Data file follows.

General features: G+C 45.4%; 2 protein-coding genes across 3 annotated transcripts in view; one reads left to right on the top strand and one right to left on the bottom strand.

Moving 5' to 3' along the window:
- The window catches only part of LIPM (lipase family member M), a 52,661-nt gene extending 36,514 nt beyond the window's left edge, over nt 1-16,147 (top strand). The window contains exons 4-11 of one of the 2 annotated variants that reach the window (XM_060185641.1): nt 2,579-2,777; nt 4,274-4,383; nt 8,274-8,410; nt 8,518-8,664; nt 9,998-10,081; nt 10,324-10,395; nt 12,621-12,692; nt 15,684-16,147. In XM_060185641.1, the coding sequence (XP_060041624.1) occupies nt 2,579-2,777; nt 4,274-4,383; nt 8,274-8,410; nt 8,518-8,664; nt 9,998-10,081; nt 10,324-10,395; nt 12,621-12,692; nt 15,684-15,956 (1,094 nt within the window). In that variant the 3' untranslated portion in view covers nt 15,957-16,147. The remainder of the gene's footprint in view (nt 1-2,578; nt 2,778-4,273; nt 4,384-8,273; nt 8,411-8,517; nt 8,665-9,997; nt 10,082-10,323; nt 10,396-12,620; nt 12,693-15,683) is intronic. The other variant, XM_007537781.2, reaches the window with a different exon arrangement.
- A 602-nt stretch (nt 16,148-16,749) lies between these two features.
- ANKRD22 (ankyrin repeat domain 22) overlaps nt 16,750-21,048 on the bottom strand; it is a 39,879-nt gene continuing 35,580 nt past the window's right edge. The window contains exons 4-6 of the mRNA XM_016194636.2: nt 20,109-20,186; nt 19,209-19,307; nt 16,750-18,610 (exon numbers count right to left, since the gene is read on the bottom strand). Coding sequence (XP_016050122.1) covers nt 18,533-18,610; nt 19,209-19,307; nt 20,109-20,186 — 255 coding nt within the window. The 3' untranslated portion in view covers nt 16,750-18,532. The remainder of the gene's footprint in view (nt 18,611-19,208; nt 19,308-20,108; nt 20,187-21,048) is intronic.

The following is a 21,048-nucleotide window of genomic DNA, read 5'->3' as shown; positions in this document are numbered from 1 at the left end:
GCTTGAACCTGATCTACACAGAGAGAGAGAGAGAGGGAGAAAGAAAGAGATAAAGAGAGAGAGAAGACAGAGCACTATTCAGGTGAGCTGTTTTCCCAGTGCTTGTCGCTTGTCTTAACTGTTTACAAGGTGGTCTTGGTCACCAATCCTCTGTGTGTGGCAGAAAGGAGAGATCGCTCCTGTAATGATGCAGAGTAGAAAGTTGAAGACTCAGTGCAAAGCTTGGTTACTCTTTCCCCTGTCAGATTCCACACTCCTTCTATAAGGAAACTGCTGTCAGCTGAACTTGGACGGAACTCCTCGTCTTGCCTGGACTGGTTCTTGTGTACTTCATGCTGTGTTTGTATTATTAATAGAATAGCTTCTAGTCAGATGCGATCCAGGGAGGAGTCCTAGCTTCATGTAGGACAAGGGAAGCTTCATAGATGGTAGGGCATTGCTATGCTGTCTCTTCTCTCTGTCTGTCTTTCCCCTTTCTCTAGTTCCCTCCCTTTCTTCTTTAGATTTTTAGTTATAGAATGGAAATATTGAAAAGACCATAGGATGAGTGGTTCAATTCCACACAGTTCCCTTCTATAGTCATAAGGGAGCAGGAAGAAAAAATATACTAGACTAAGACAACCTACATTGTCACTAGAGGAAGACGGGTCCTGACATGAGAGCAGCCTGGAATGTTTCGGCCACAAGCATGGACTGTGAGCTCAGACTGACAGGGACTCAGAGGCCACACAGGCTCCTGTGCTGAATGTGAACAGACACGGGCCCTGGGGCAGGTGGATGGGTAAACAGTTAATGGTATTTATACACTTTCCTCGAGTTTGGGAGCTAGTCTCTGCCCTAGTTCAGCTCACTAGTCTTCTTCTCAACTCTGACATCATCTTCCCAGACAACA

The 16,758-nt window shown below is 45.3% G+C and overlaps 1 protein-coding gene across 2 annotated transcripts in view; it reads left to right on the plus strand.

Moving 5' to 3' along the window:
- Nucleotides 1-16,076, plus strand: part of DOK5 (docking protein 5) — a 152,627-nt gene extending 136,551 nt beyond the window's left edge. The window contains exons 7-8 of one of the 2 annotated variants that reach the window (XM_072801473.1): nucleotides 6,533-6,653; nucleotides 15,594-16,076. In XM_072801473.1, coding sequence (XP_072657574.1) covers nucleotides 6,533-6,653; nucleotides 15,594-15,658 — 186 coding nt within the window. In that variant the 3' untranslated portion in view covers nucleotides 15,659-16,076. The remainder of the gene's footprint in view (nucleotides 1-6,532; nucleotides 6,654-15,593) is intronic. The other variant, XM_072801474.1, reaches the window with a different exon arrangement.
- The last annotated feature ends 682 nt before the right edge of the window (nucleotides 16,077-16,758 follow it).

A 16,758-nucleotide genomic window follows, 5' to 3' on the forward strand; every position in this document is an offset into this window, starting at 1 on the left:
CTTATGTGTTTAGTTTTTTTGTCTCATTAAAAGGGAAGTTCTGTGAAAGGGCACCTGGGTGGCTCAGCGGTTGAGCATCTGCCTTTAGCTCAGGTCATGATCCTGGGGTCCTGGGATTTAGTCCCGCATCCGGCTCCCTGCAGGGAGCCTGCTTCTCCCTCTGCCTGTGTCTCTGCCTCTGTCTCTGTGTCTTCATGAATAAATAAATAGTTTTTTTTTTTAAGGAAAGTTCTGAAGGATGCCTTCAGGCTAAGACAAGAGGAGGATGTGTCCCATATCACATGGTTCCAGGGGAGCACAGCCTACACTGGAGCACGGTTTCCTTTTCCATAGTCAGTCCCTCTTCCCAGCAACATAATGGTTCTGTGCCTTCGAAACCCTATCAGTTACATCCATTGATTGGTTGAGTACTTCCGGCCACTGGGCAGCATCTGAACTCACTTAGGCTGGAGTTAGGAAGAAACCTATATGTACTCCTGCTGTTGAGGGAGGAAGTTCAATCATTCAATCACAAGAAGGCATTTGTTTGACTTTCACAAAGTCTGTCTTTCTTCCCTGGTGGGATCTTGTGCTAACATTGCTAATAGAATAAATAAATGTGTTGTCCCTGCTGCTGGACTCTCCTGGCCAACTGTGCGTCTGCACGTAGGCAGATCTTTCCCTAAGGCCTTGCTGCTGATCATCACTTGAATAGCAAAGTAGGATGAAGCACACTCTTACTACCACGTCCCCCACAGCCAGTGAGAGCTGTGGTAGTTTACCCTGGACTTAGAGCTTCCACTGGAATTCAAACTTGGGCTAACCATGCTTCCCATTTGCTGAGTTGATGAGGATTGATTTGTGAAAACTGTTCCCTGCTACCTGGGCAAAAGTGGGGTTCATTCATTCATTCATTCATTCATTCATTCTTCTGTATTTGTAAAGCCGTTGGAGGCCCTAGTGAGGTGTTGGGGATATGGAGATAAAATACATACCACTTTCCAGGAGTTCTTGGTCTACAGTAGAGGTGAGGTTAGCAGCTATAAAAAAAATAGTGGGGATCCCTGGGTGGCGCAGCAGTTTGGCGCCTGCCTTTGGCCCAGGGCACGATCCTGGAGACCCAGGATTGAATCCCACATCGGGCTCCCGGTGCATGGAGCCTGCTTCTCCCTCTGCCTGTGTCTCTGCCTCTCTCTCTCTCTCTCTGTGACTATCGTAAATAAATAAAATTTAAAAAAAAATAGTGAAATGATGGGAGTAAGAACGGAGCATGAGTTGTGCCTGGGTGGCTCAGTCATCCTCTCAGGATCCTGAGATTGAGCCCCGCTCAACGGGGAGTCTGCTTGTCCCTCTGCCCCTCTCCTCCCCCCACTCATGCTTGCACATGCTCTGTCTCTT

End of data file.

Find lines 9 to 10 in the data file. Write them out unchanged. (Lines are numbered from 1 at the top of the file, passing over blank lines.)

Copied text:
Moving 5' to 3' along the window:
- Nucleotides 1-16,076, plus strand: part of DOK5 (docking protein 5) — a 152,627-nt gene extending 136,551 nt beyond the window's left edge. The window contains exons 7-8 of one of the 2 annotated variants that reach the window (XM_072801473.1): nucleotides 6,533-6,653; nucleotides 15,594-16,076. In XM_072801473.1, coding sequence (XP_072657574.1) covers nucleotides 6,533-6,653; nucleotides 15,594-15,658 — 186 coding nt within the window. In that variant the 3' untranslated portion in view covers nucleotides 15,659-16,076. The remainder of the gene's footprint in view (nucleotides 1-6,532; nucleotides 6,654-15,593) is intronic. The other variant, XM_072801474.1, reaches the window with a different exon arrangement.